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Sign Here, Madame President

The next point on my formalities checklist has to do with how you sign documents for your company.  Item #18 asks “Have you executed every document that you have executed on behalf of the company as its manager/member, to guard against personal liability?”

In order to do this effectively, it is also important to go back and make sure you have already done #3, “Have you appointed the appropriate members and managers of your company and had them sign the appropriate documents?”

Executing a document does not mean that you kill it.  It means you make it live by doing what needs to be done, by signing it in your official capacity according to the position you hold in your company.

It should be pretty obvious, but this is often overlooked by people. In your business capacity (president, secretary, manager, or whatever capacity you operate in), you need to sign documents under the authority you have been given in that capacity. That means you need to sign your name and then state your capacity after your signature. So, it is “John Doe, Pres,” “John Doe, Sec,” or “John Doe, Mgr.”

Every time you sign anything regarding your company, make sure your signature reflects the capacity under which you are signing.  When you set up the company bank account, sign the signature card in a way that indicates which hat you are wearing–manager, owner, member, etc.  Sign your name and then your position so that everything is kept straight.

In order to do this right, you need to have the company positions outlined in the operating agreement.  In each place you sign your operating agreement, you need to make sure you sign it noting what position you are acting in as you sign it.  As you move forward, make sure you are acting in the correct capacity according to the operating agreement whenever you sign a document, and make sure you note the correct position you are signing as.

In order to keep your corporate shield, you need to put people on notice that others are dealing with the company rather than with you as an individual.  One of the big factors in this game is how you, as the president or manager of your little company, sign documents.

I had a person come to me and complain that he had prepared his LLC with LegalDoom, and it hadn’t protected him when he got sued. It turned out the argument had nothing to do with the documentation used to establish the LLC. You need to know that just having an LLC filed with the state does not protect you when you get sued.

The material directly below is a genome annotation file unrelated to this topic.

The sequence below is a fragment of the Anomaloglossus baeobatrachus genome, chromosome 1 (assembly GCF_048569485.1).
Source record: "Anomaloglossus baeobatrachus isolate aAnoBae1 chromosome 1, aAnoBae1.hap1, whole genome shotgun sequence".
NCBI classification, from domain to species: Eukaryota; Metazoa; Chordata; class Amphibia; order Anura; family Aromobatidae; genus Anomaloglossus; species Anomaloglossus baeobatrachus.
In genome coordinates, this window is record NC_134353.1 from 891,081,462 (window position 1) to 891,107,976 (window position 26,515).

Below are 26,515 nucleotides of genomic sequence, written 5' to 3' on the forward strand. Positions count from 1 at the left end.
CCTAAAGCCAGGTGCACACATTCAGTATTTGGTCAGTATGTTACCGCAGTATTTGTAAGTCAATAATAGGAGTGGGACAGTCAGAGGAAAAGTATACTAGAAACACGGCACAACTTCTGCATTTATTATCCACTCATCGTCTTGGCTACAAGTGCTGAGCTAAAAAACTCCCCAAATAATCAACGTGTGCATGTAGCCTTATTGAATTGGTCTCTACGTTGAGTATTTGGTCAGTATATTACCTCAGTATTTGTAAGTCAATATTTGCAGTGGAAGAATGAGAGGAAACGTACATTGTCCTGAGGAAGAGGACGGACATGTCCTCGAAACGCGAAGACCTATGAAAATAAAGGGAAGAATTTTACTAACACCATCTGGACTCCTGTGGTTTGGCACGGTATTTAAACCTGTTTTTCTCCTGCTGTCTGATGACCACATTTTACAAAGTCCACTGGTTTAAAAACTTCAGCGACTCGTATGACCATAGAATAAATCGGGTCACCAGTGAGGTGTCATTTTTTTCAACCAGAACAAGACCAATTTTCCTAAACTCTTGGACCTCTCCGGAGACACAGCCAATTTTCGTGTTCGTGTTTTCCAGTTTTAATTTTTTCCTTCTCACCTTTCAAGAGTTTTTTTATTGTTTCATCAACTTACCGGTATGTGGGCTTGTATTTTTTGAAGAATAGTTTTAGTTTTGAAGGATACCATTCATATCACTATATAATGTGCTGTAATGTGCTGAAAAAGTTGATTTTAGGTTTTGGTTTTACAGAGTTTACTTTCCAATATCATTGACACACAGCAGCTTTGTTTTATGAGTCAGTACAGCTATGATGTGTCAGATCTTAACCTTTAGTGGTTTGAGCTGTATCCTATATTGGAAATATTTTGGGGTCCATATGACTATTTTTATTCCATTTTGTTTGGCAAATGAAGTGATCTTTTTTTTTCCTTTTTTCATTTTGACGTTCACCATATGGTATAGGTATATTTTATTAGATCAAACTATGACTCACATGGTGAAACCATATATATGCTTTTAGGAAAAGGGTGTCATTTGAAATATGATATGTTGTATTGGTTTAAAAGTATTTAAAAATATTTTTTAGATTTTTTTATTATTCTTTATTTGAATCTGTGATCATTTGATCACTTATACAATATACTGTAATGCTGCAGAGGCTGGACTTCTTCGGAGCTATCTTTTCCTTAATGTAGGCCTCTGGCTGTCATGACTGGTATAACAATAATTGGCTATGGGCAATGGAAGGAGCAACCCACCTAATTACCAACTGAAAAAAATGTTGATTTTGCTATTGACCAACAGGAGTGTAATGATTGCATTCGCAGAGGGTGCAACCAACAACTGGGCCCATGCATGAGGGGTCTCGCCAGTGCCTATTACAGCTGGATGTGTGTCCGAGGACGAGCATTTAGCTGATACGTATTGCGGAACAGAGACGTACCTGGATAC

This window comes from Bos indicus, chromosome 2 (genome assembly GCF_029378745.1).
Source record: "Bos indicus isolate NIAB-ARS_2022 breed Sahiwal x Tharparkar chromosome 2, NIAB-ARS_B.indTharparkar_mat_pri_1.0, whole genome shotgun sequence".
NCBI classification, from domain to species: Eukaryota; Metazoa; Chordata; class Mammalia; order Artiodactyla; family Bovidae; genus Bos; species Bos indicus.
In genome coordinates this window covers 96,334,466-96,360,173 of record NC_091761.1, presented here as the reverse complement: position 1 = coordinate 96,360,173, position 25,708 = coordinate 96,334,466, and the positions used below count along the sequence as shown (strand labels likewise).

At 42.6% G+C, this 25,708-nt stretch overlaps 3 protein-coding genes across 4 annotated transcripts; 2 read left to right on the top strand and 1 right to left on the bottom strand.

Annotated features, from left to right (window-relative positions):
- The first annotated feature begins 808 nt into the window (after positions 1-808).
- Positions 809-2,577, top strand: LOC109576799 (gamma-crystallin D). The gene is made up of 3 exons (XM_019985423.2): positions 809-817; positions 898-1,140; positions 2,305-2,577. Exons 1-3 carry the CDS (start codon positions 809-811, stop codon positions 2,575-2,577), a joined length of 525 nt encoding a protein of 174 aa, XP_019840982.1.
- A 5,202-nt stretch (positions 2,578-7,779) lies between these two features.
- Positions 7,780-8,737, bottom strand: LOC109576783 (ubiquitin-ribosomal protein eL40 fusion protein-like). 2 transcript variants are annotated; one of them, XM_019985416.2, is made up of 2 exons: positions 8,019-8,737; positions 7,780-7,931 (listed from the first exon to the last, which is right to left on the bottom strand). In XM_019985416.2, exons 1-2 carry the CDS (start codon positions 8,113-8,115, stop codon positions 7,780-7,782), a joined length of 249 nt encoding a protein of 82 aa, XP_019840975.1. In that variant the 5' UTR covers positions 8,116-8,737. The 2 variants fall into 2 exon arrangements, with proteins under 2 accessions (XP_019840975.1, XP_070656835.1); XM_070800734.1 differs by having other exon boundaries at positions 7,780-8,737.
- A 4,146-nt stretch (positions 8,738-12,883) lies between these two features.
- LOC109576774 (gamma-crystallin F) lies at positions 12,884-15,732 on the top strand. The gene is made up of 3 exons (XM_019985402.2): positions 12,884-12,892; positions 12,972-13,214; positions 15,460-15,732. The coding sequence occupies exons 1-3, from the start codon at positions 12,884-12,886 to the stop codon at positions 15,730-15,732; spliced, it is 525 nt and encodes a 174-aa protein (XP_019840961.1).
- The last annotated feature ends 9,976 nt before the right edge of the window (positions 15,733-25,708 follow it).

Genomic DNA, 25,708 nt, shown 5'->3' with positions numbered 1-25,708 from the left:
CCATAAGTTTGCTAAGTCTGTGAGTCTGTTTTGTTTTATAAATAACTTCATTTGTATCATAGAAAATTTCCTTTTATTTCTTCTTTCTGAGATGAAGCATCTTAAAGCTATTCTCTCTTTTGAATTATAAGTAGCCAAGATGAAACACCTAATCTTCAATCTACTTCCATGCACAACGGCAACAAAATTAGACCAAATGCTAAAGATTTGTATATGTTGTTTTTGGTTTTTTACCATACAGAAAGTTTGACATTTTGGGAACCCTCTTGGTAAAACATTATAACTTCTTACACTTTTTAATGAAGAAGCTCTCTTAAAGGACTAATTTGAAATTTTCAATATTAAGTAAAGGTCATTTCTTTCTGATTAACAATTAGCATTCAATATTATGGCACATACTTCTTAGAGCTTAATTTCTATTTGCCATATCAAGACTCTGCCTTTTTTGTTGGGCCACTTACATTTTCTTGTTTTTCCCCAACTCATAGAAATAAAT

This person was being sued by a company he had done business with for years. He had started dealing with them as a sole proprietorship (full liability) and had just continued dealing with them under the same old terms, even after he had converted his business to an LLC. The person suing him argued that he had never been appraised that he was dealing with a company and not an individual. The checks hadn’t been reprinted; the letterhead was the same. When the owner signed invoices and other documents, he never signed with his position representing a company.

The person suing had an easy argument and the court set aside any protection the LLC might have offered. The court agreed that there was nothing to indicate that there was a company and not just an individual. Can you see why it is important to sign in your capacity as an officer of the company?

It isn’t a matter of ego; it is a matter of notification. Don’t be bashful, sign as PRESIDENT or MANAGER of the company. I don’t think you need to have people call you Mr. President or Madame President, but they do need to know you are representing the company and not acting on your own.

  1. I’m a writer of children’s books and I want to setup my business as an S corporation. I’m looking to publish my written work with, animation DVD, music sells. How would I start my LLC with an S corporation of just myself. I would need protection dealing with contractors I would hire.

    • Kimberly,
      You will need to first register your LLC with the state. Then you will need to get an EIN number from the IRS. Once you have the EIN number you can then file IRS form 2553 to have your LLC taxed as an S-Corp. It does not matter if your are the sole owner of the LLC.

  2. Hi there

    I will be soon registering a LLC and to get an EIN and file form 2553 to have my LLC taxed as an S Corp. Where/when do I file the Operating Agreement?

    • Deborah,
      You will need to first register your LLC with the state. Then you will need to get an EIN number from the IRS. Once you have the EIN number you can then file IRS form 2553 to have your LLC taxed as an S-Corp. It does not matter if your are the sole owner of the LLC.

    • Deborah,
      You don’t have to file the operating agreement. The operating agreement is for your internal records on how to run your company. Sometimes banks or when buying a property you will need to show them a copy of the operating agreement. They will take a copy, but it will be kept as part of their files on you. It will not get filed in public records.

    • I believe that you just hold onto your operating agreement for your own protection to pull out if you need to.

      • The operating agreement is an internal document that you will keep in your own records. Sometimes banks will want to see a copy of it when you are trying to set up an account or obtain a loan. The only time it will ever become a public document is if there is a lawsuit.

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